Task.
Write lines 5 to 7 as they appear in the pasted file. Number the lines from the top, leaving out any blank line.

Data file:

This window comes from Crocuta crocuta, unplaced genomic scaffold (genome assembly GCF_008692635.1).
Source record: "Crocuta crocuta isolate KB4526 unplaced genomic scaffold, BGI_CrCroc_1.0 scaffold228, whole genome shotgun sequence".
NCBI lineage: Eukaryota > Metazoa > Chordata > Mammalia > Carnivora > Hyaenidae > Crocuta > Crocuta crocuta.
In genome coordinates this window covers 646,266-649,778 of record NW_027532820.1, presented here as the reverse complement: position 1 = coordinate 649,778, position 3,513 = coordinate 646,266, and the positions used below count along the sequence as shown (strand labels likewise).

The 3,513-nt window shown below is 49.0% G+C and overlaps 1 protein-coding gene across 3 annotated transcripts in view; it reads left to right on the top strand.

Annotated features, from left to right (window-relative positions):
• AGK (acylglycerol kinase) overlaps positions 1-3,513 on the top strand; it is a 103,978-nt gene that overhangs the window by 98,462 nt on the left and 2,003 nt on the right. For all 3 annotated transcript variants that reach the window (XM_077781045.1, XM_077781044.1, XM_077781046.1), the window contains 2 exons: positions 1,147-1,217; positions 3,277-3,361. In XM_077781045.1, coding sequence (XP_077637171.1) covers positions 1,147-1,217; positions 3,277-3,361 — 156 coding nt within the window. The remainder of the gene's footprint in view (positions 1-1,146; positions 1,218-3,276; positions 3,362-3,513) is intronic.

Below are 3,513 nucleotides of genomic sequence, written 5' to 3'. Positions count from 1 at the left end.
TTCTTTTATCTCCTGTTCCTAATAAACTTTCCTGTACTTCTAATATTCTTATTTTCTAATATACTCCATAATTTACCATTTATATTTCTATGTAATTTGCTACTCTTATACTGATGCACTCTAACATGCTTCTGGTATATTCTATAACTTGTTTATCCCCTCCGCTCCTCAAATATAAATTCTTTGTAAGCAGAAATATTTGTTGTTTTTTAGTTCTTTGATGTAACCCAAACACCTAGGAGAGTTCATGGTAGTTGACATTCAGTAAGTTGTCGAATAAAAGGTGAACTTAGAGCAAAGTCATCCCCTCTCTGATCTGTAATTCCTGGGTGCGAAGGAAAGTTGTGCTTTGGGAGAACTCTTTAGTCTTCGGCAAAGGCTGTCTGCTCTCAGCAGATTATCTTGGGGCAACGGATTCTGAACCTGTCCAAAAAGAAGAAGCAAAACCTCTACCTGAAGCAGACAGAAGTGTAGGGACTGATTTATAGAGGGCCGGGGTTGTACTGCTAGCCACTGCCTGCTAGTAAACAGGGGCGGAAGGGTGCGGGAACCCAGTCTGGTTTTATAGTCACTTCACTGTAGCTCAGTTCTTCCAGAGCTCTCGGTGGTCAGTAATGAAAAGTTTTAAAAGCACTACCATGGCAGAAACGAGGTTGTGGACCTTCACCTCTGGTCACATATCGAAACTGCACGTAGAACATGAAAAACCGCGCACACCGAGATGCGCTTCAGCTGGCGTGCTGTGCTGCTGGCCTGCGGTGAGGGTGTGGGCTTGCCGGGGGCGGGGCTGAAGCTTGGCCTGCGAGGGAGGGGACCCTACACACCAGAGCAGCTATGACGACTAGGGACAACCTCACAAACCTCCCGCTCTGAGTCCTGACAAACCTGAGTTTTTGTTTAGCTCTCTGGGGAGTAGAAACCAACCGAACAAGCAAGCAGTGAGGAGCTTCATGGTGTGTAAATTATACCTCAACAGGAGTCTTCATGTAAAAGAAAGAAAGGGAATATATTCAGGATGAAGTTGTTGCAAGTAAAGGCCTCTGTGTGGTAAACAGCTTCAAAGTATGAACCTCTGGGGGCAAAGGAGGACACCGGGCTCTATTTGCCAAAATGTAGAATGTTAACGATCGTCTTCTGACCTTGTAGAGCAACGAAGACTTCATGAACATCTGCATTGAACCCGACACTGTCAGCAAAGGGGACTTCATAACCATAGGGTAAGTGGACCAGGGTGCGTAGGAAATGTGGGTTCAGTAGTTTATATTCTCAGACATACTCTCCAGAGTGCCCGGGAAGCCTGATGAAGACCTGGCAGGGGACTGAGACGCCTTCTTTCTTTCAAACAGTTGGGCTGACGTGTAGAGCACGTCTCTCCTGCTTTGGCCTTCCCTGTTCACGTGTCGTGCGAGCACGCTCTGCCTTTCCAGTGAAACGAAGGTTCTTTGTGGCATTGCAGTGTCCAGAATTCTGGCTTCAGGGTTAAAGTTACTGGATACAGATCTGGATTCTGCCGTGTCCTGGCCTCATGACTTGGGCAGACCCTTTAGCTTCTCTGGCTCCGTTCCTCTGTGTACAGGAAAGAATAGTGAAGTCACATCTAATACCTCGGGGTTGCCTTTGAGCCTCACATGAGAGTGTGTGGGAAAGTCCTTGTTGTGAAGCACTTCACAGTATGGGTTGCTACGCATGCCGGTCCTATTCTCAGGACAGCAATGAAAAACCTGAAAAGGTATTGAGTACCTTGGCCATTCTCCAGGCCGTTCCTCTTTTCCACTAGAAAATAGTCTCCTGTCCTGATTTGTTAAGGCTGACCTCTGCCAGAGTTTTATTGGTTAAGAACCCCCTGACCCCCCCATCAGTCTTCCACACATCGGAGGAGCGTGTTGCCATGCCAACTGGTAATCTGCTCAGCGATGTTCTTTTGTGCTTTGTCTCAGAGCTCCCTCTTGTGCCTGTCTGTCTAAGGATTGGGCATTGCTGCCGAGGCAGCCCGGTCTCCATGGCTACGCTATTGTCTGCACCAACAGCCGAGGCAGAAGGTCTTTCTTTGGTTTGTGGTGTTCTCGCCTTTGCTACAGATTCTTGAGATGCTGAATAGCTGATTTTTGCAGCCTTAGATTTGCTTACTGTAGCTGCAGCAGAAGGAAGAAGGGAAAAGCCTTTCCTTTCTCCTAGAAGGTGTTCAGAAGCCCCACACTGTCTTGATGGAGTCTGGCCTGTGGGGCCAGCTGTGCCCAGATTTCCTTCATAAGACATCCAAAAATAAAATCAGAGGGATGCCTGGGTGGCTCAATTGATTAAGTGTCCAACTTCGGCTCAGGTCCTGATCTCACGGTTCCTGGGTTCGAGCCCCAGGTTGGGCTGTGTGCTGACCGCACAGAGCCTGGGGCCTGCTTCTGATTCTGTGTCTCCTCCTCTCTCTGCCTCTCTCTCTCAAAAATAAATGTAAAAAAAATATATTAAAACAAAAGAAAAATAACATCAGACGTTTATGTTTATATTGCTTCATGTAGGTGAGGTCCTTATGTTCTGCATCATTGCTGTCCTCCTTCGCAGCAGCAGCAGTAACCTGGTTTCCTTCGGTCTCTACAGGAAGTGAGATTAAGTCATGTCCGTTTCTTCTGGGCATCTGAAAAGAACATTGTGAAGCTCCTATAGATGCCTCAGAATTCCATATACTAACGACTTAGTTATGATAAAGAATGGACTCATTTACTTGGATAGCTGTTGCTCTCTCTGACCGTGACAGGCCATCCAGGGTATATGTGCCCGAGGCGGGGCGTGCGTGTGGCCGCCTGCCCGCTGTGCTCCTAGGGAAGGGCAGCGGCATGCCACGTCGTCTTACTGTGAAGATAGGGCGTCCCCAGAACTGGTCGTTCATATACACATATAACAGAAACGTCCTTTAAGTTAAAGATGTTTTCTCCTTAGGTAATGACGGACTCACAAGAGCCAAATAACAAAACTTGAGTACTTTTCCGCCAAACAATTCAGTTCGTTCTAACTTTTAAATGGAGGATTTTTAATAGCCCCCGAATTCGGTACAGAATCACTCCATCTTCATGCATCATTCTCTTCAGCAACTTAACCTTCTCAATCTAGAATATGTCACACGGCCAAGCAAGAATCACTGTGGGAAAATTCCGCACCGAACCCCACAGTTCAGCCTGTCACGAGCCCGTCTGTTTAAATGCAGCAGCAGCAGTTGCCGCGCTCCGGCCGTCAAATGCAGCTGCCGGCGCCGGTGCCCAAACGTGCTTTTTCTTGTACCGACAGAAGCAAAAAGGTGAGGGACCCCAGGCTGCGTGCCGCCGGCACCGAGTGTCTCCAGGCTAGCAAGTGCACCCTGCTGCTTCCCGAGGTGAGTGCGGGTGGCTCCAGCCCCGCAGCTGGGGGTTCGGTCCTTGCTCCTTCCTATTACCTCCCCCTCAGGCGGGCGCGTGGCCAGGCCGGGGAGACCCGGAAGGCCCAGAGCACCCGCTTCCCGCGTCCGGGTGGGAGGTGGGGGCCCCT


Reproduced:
The 3,513-nt window shown below is 49.0% G+C and overlaps 1 protein-coding gene across 3 annotated transcripts in view; it reads left to right on the top strand.

Annotated features, from left to right (window-relative positions):
• AGK (acylglycerol kinase) overlaps positions 1-3,513 on the top strand; it is a 103,978-nt gene that overhangs the window by 98,462 nt on the left and 2,003 nt on the right. For all 3 annotated transcript variants that reach the window (XM_077781045.1, XM_077781044.1, XM_077781046.1), the window contains 2 exons: positions 1,147-1,217; positions 3,277-3,361. In XM_077781045.1, coding sequence (XP_077637171.1) covers positions 1,147-1,217; positions 3,277-3,361 — 156 coding nt within the window. The remainder of the gene's footprint in view (positions 1-1,146; positions 1,218-3,276; positions 3,362-3,513) is intronic.